By Ava-joye Burnett

BALTIMORE (WJZ) — The images in Afghanistan shocked people around the world. When it became clear that the Taliban would take over large portions of the country, citizens rushed to the airport to try to leave.

Dr. Naqib Safi is a medical doctor who was born in Afghanistan but now lives in Virginia.

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Dr. Safi described his feeling when he saw images of people rushing to flee the country and even clinging to a departing plane before falling to their deaths.

“Disastrous, painful, disgusting, annoyed, angry, frustrated,” he said. “Why [have we] reached to this point?” he asked. ” I decided not to watch these videos again, they are so disturbing and it shows desperation.”

Dr. Safi is part of a group called ERADA, that has been trying to help Afghanistan. They even hosted the country’s former leader, President Ashraf Ghani in a virtual conversation in June just weeks before the former president left the country as the Taliban gained control.

“One of my major concerns has been and continues to be safeguarding the protection of public property, infrastructure, particularly the lives of civilians, women and children. I see horrible images,” said Dr. Safi.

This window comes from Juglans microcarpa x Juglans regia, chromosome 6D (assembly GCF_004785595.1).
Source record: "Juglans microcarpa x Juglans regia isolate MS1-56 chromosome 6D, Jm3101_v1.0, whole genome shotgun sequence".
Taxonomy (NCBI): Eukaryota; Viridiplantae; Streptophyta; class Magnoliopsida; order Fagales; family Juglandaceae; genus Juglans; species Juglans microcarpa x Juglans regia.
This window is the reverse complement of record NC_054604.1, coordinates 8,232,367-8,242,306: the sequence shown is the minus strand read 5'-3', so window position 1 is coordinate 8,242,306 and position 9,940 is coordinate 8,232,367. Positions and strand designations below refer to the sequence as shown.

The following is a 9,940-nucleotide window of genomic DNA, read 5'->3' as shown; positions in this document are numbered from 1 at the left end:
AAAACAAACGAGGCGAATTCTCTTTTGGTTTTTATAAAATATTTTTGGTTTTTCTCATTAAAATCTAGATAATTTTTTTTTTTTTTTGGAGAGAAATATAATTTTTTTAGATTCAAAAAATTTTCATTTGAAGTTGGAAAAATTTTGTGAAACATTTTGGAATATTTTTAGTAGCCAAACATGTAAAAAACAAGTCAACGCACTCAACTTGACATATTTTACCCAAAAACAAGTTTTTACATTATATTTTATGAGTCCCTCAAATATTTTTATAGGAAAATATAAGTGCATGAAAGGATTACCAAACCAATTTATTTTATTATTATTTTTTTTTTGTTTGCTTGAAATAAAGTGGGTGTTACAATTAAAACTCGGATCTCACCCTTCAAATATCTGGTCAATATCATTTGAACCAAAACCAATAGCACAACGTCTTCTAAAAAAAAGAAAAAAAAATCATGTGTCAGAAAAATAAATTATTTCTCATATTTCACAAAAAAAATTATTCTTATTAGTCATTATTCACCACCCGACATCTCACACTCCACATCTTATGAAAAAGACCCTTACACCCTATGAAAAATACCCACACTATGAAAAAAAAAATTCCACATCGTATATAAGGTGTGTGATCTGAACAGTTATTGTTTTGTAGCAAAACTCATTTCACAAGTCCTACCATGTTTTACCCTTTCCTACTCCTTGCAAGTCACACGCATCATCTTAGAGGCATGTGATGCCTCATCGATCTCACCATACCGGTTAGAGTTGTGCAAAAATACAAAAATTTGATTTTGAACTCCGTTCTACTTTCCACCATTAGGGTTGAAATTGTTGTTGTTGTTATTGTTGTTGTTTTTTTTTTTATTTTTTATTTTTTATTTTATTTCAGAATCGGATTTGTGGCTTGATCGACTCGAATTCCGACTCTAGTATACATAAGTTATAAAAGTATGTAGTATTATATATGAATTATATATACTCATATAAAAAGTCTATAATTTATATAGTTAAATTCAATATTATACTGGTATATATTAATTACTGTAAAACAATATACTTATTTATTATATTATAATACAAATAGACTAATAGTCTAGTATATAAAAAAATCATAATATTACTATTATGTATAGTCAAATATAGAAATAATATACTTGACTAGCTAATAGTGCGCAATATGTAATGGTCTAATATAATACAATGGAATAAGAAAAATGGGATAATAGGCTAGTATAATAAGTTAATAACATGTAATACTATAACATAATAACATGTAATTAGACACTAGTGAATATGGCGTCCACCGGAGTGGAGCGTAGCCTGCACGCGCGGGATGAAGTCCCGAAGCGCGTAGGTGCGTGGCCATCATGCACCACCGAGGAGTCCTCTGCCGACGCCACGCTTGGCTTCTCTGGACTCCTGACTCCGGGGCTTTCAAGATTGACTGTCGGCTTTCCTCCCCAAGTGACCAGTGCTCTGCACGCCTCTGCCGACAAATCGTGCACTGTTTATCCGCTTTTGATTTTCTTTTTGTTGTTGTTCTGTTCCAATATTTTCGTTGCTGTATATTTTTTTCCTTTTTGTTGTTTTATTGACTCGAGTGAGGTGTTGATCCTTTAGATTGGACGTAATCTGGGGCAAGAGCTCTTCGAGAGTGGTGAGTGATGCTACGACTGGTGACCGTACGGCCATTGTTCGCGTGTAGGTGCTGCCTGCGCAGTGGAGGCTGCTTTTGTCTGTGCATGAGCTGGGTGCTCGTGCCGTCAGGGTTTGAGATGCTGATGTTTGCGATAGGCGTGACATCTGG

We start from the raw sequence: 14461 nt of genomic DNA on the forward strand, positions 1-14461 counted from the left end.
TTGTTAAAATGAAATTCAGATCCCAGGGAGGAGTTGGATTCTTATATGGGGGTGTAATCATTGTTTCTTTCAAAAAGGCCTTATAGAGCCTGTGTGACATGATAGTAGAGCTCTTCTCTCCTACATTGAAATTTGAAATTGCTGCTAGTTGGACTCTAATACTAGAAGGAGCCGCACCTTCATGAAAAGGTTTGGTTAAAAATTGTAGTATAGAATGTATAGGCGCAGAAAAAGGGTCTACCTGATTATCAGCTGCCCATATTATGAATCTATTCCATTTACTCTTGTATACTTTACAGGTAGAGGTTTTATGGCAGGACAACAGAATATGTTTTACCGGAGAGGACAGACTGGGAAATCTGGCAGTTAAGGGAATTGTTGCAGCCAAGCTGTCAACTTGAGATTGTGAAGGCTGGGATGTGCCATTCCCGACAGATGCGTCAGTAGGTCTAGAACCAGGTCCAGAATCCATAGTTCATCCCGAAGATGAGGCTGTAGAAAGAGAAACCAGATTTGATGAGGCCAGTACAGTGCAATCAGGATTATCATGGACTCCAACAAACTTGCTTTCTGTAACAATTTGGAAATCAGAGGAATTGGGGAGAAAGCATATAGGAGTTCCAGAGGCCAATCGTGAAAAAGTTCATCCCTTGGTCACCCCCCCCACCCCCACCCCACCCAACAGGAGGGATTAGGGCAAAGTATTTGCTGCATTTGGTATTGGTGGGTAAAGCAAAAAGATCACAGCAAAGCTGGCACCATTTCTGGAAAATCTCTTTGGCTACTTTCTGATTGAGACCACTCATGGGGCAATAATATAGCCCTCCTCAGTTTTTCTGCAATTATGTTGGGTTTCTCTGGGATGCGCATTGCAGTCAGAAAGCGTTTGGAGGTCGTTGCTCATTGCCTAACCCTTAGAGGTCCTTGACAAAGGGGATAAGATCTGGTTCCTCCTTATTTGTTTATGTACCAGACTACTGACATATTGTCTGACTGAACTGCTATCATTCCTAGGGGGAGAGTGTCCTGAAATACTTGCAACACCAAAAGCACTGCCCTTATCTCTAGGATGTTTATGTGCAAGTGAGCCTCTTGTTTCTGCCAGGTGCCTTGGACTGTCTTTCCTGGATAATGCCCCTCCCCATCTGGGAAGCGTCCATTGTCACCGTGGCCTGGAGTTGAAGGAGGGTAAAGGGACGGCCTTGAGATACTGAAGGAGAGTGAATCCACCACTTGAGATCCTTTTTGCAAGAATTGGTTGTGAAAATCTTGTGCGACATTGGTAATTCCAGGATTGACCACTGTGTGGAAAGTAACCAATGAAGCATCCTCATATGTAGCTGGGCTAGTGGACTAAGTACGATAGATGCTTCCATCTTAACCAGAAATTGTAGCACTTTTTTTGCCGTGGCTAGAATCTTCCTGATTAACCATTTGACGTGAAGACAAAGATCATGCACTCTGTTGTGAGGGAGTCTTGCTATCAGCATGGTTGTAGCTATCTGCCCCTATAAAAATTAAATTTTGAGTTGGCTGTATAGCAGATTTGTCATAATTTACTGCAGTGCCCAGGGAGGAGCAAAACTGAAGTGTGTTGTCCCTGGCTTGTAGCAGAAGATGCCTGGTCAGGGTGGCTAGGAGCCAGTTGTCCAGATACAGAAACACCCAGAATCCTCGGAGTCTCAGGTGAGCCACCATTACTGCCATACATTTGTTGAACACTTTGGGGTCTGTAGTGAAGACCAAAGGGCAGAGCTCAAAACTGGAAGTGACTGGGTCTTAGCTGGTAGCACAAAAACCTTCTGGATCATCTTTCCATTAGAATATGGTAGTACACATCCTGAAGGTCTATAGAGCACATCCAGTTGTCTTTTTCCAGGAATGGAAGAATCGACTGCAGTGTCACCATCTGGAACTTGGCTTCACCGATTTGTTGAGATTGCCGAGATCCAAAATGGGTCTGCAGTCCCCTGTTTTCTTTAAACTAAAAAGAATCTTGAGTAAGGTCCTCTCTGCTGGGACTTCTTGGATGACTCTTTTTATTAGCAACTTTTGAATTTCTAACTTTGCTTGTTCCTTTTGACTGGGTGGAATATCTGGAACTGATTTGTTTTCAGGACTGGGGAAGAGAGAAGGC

Aid groups said there are tens of thousands of Afghans who want to leave the country and the CEO of Baltimore-based Lutheran Immigration and Refugee Service said they are helping Afghans who are trying to make it here to the U.S.

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“They feel helpless and hopeless, and so what we are trying to assure them is that there’s still action being taken and that we are still working hard to try to get them evacuated,” said Krish O’Mara Vignarajah, the CEO of Lutheran Immigration and Refugee Service.

Maryland Senator Chris Van Hollen said there will be time to figure out what went wrong but right now the U.S. should focus on evacuations.

“We have an obligation to make sure that we don’t leave those people behind. It’s really important that we bring our folks home but provide refuge to those who have been partners with us,” said Senator Van Hollen.

Dr. Safi said throughout his life he’s seen numerous leadership changes in Afghanistan. He’s waiting to see what will happen next.

“Civilians are the most vulnerable ones in every single transition, and we hope that there will be a better day for everyone. I think Afghans deserve to live in peace,” said Dr. Safi.

Governor Larry Hogan said Maryland will welcome Afghans who risked their lives to help the U.S.

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In a tweet, the governor said “I am announcing Maryland’s commitment to receive more Afghan interpreters who have contributed to U.S. efforts in Afghanistan. Many of these Afghan citizens–our allies–bravely risked their lives to support our efforts, and we have a moral obligation to help them.”

Ava-joye Burnett